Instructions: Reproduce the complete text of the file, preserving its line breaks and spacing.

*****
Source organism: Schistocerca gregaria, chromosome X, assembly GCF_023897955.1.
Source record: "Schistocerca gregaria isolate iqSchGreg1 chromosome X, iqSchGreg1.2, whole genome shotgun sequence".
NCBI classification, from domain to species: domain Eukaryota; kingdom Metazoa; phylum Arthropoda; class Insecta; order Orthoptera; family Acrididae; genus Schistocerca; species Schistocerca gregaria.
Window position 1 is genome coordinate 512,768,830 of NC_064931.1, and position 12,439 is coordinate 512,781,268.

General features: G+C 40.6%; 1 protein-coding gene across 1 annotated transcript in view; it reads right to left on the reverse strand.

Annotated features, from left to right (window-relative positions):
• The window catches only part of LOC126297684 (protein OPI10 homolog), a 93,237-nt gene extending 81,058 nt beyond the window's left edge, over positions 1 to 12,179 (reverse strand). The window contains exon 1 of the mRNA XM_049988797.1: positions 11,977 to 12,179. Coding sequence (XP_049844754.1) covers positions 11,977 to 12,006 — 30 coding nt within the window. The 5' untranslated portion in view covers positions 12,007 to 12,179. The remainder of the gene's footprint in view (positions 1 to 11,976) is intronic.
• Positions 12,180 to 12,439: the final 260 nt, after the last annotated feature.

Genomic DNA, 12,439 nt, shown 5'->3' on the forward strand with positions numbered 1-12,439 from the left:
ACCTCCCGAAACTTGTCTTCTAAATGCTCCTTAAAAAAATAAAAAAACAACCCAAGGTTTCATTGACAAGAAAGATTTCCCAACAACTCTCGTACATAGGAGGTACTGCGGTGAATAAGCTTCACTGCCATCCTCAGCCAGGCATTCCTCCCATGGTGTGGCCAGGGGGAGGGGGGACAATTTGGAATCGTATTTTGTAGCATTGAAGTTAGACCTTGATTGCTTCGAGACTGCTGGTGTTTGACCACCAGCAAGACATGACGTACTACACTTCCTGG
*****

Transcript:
Source organism: Schistocerca gregaria, chromosome X, assembly GCF_023897955.1.
Source record: "Schistocerca gregaria isolate iqSchGreg1 chromosome X, iqSchGreg1.2, whole genome shotgun sequence".
NCBI classification, from domain to species: domain Eukaryota; kingdom Metazoa; phylum Arthropoda; class Insecta; order Orthoptera; family Acrididae; genus Schistocerca; species Schistocerca gregaria.
Window position 1 is genome coordinate 512,768,830 of NC_064931.1, and position 12,439 is coordinate 512,781,268.

General features: G+C 40.6%; 1 protein-coding gene across 1 annotated transcript in view; it reads right to left on the reverse strand.

Annotated features, from left to right (window-relative positions):
• The window catches only part of LOC126297684 (protein OPI10 homolog), a 93,237-nt gene extending 81,058 nt beyond the window's left edge, over positions 1 to 12,179 (reverse strand). The window contains exon 1 of the mRNA XM_049988797.1: positions 11,977 to 12,179. Coding sequence (XP_049844754.1) covers positions 11,977 to 12,006 — 30 coding nt within the window. The 5' untranslated portion in view covers positions 12,007 to 12,179. The remainder of the gene's footprint in view (positions 1 to 11,976) is intronic.
• Positions 12,180 to 12,439: the final 260 nt, after the last annotated feature.

Genomic DNA, 12,439 nt, shown 5'->3' on the forward strand with positions numbered 1-12,439 from the left:
ACCTCCCGAAACTTGTCTTCTAAATGCTCCTTAAAAAAATAAAAAAACAACCCAAGGTTTCATTGACAAGAAAGATTTCCCAACAACTCTCGTACATAGGAGGTACTGCGGTGAATAAGCTTCACTGCCATCCTCAGCCAGGCATTCCTCCCATGGTGTGGCCAGGGGGAGGGGGGACAATTTGGAATCGTATTTTGTAGCATTGAAGTTAGACCTTGATTGCTTCGAGACTGCTGGTGTTTGACCACCAGCAAGACATGACGTACTACACTTCCTGG